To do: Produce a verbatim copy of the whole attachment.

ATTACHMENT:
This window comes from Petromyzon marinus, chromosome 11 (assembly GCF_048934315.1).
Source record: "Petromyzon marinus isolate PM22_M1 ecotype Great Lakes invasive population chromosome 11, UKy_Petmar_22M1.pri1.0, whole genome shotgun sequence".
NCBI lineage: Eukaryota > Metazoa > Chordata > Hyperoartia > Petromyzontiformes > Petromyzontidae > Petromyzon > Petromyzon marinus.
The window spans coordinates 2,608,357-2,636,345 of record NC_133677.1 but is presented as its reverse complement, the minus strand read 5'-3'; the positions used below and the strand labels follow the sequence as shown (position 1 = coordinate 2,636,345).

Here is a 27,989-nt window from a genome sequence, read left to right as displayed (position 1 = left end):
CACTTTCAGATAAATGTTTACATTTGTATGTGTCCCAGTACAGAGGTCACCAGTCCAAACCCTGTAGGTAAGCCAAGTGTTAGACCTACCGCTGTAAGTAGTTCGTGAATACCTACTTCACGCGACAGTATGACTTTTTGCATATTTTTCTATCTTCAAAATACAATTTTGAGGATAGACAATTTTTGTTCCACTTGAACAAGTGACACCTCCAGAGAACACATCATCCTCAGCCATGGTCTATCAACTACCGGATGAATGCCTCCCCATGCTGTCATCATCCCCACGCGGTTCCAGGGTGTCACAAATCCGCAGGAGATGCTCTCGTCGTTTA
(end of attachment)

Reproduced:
This window comes from Petromyzon marinus, chromosome 11 (assembly GCF_048934315.1).
Source record: "Petromyzon marinus isolate PM22_M1 ecotype Great Lakes invasive population chromosome 11, UKy_Petmar_22M1.pri1.0, whole genome shotgun sequence".
NCBI lineage: Eukaryota > Metazoa > Chordata > Hyperoartia > Petromyzontiformes > Petromyzontidae > Petromyzon > Petromyzon marinus.
The window spans coordinates 2,608,357-2,636,345 of record NC_133677.1 but is presented as its reverse complement, the minus strand read 5'-3'; the positions used below and the strand labels follow the sequence as shown (position 1 = coordinate 2,636,345).

Here is a 27,989-nt window from a genome sequence, read left to right as displayed (position 1 = left end):
CACTTTCAGATAAATGTTTACATTTGTATGTGTCCCAGTACAGAGGTCACCAGTCCAAACCCTGTAGGTAAGCCAAGTGTTAGACCTACCGCTGTAAGTAGTTCGTGAATACCTACTTCACGCGACAGTATGACTTTTTGCATATTTTTCTATCTTCAAAATACAATTTTGAGGATAGACAATTTTTGTTCCACTTGAACAAGTGACACCTCCAGAGAACACATCATCCTCAGCCATGGTCTATCAACTACCGGATGAATGCCTCCCCATGCTGTCATCATCCCCACGCGGTTCCAGGGTGTCACAAATCCGCAGGAGATGCTCTCGTCGTTTA